What I like about Japanese omakase is that one never knows what one will get. This is now the fourth omakase I’ve tried. All four omakase have been different. There are those who stay more true to authentic Japanese food and others who venture out and combine it with other types of food. Tonight’s omakase clearly had French influence in it which I did not mind at all as I hardly eat French food. Foie gras, which I have not had before, was a completely new experience for me. The other thing I liked was the presentation. It was like being served art! The whole meal was at an affordable price of $80++ per person, not including the yuzu tea. I would definitely come back here and hope that I am given my own tatami room again. Just be sure that there are no major events going on at the arenas or stadiums at the location or you would not enjoy your meal in a relaxed, unhurried manner like we did that day.


Issho Izakaya, 1 Stadium Place, #01-13/K5, Kallang Wave@Sports Hub. Tel: 6702 4708.

Issho ni taberu

Issho in Japanese means ‘together’. I named the post ‘issho ni taberu’ which means ‘let’s eat together’.

We came here for dinner after an event at the Sports Hub. It was crowded but we were fortunate to get two seats at the sushi counter.

It was supposed to be a quick dinner before going home. We ended up ordering a little more than planned.

The genmaicha was really fragrant as it had roast grains in the tea.

Prawn tempura with rice.

One of their signature dishes – buta or pork shabu salad with goma or sesame seed dressing.

Ise Kushi set of ten grilled sticks as we were feeling rather peckish still.

Another signature dessert dish – Blacmange, black sesame panna cota with black sesame ice-cream. This was truly a piece of art.

All in all, we ordered three of their signature dishes. The food was fresh and of good quality, enough for me to enquire if they also serve omakase, to which they said, ‘Yes’. That will be for another time, hopefully when the place is not so crowded.

Issho Izakaya, 1 Stadium Place, #01-13/K5, Kallang Wave@Sports Hub. Tel: 6702 4708.

Omakase @ Kampachi Plaza 33

I have been thinking about trying the omakase at Kampachi for a while since my brother last brought me here for a meal some time ago. Today, I decided to go with my mother. Mum, being an elderly, thrifty Chinese lady, could not understand why I would spend so much on a meal that was half raw and served in such small portions. But I convinced her that it was the experience that people come for, as well as the freshness of the food. This was, after all, a Japanese fine dining experience, over a 7-course meal. Naturally the Chinese 8-course and serving portions came to mind, which was not the case here. Midway through the course, Mum asked if I was full. Well, not Chinese full but sufficiently full, I assured her. She had ordered a bento as well which she was having problems finishing. So she asked me to help her with it. Of course with omakase, the dishes are served in a certain way so as to enhance the palate and appetite progessively. If I had helped Mum with her bento, it would have ruined my palete but she was insistent; very insistent. I managed to convince her that I would help her at the end of the meal.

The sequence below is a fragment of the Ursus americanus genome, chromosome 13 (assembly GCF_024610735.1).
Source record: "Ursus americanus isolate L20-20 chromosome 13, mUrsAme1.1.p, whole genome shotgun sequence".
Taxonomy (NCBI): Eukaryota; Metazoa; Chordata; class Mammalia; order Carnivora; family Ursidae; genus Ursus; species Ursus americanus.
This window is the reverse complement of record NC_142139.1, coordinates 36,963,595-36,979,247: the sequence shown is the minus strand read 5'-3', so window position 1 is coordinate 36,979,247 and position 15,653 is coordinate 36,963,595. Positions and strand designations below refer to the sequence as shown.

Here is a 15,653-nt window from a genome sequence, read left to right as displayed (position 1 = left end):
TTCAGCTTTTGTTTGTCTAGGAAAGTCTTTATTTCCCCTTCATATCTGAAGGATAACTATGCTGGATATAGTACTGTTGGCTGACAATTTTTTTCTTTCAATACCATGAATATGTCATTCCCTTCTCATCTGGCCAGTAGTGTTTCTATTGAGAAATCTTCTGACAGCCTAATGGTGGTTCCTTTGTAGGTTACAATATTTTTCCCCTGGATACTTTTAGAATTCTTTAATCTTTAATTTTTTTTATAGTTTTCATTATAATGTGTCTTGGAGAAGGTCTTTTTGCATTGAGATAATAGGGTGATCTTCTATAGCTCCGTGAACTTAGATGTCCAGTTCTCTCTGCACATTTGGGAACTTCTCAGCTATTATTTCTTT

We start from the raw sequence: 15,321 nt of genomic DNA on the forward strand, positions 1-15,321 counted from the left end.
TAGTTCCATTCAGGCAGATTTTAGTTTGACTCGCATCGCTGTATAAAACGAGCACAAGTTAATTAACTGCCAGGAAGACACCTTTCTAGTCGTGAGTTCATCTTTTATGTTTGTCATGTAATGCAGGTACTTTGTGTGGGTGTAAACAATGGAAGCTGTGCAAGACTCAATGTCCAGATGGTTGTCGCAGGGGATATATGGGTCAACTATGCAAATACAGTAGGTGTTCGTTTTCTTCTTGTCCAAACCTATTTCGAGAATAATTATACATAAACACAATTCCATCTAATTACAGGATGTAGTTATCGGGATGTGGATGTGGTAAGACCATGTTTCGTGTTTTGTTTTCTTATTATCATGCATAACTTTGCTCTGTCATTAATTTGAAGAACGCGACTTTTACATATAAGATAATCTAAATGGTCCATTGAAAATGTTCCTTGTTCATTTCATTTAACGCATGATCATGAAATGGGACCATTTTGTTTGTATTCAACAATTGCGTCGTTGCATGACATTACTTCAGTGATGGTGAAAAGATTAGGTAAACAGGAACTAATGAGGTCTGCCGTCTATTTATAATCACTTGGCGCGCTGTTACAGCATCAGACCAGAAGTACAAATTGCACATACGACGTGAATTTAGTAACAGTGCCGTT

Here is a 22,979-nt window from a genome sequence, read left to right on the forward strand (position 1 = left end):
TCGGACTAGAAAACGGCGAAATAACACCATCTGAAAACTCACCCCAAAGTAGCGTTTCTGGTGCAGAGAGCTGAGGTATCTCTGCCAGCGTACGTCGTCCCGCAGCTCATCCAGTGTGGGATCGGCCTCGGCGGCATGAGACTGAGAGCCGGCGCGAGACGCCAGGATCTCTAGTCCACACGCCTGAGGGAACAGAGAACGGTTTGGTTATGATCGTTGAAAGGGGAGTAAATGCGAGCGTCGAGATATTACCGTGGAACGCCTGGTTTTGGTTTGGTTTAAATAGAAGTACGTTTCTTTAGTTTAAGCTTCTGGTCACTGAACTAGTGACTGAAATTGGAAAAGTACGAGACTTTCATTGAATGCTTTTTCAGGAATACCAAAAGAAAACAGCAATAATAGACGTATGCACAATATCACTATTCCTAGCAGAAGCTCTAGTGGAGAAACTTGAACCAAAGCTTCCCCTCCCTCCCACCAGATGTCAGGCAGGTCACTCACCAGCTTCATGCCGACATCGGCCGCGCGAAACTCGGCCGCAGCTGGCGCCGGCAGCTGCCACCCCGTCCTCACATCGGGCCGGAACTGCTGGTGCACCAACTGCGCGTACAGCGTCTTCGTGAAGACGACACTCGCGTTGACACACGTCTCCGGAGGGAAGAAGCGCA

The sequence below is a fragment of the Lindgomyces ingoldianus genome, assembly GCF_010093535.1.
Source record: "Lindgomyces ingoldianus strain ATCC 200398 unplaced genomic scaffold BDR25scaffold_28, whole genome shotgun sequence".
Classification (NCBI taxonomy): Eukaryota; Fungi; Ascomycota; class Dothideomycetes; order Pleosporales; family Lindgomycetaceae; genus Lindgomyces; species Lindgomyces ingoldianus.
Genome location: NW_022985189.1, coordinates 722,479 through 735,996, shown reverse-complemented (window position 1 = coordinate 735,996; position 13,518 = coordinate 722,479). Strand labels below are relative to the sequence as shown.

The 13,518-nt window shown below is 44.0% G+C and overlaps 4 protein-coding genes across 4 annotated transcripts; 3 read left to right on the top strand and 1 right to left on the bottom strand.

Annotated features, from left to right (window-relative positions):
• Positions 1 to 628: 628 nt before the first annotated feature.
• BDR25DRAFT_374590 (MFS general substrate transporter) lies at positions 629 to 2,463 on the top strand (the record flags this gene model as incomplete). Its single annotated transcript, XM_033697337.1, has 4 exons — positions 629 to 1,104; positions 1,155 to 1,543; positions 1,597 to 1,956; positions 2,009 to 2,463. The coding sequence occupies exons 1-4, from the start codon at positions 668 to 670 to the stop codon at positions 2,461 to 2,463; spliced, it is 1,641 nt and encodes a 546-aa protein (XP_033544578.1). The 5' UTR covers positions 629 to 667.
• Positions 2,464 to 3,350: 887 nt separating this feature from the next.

A sake ball hangs at the door.The ball is made of cedar twigs and is traditionally hung at the entrance of sake breweries to show the arrival of new good quality sake. By displaying it at its restaurant, Kampachi is pointing to its sake selection which is one of the largest in Malaysia, some of which are exclusive to Kampachi.

Kirara roasted rice tea. I love this tea because it is not caffeinated and it has a lovely roast flavour.

The detail that has gone into the furnishing of the restaurant.

Look at the cute rabbit at the top of the teapot! Isn’t this a lovely teapot set with a matching cup. It’s a restaurant, I know, but it’s still lovely.

The appetiser consisted of brinjal, mushroom, spinach and roe salad and hamachi. I have not eaten crunchy brinjal before and I actually do not like brinjal because those that I have eaten are usually mushy. But these were slightly crunchy, complemented nicely by the sea salt. The little salad was also nicely balanced between the vegetables and roe . And the lightly fried hamachi was good too

The appetiser consisted of brinjal, mushroom, spinach and roe salad and hamachi. I have not eaten crunchy brinjal before and I actually do not like brinjal because those that I have eaten are usually mushy. But these were slightly crunchy, complemented nicely by the sea salt. The little salad was also nicely balanced between the vegetables and roe . And hamachi was good too.

The next course was snapper soup. This was light and delicious.

A choice of three sauces.

Good serving portions of tuna, amberjack and flounder sashimi. The flowers too are edible. The flowers are hanaho and shokuyo hana respectively. Both are imported from Japan and are edible. The shokuyo hana was actually a little sweet.

For the sashimi, I was given a choice of three soy sauce choices – normal soy, low salt soy and tosa sauce. The tosa sauce was Kampachi’s own soy sauce and it had bonito in it. Next was the tasting. Which one did I like best, I was asked. Well, I liked the low salt shoyu the best. The contrast between the taste of the fish and the soy sauce was the best. As for the tosa sauce, it was already flavoured with bonito and hence the contrast in the taste did not seem as great. The tuna, yellow tail and flounder were a good size and they tasted very fresh.  I was served another fish dish which actually looked and tasted like cod but I did not take a picture of it. I was busy talking to the waitress who was explaining to me about the side fish. That is the name of the fish, makokare, or side fish. It was lightly fried and it tasted really good as well. Again, light and delicately balanced.